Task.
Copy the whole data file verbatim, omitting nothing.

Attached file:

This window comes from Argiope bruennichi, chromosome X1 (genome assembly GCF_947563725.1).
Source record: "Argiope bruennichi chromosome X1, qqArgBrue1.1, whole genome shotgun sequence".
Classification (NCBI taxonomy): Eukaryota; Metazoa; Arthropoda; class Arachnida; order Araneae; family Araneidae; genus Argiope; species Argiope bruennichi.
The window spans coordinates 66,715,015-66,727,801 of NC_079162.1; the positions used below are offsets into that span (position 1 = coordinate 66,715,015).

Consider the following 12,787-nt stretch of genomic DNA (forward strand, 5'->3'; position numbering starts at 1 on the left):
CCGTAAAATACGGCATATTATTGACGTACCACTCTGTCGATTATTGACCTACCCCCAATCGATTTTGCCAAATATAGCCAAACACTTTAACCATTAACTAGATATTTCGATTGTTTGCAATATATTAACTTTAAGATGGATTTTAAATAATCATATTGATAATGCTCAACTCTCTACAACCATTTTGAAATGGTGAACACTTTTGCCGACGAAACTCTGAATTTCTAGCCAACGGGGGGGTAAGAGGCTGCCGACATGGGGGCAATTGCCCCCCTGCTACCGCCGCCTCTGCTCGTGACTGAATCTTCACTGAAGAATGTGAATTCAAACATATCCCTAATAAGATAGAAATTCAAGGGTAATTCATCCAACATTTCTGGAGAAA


This window comes from Argiope bruennichi, chromosome X1 (genome assembly GCF_947563725.1).
Source record: "Argiope bruennichi chromosome X1, qqArgBrue1.1, whole genome shotgun sequence".
Classification (NCBI taxonomy): Eukaryota; Metazoa; Arthropoda; class Arachnida; order Araneae; family Araneidae; genus Argiope; species Argiope bruennichi.
The window spans coordinates 66,715,015-66,727,801 of NC_079162.1; the positions used below are offsets into that span (position 1 = coordinate 66,715,015).

Consider the following 12,787-nt stretch of genomic DNA (forward strand, 5'->3'; position numbering starts at 1 on the left):
CCGTAAAATACGGCATATTATTGACGTACCACTCTGTCGATTATTGACCTACCCCCAATCGATTTTGCCAAATATAGCCAAACACTTTAACCATTAACTAGATATTTCGATTGTTTGCAATATATTAACTTTAAGATGGATTTTAAATAATCATATTGATAATGCTCAACTCTCTACAACCATTTTGAAATGGTGAACACTTTTGCCGACGAAACTCTGAATTTCTAGCCAACGGGGGGGTAAGAGGCTGCCGACATGGGGGCAATTGCCCCCCTGCTACCGCCGCCTCTGCTCGTGACTGAATCTTCACTGAAGAATGTGAATTCAAACATATCCCTAATAAGATAGAAATTCAAGGGTAATTCATCCAACATTTCTGGAGAAA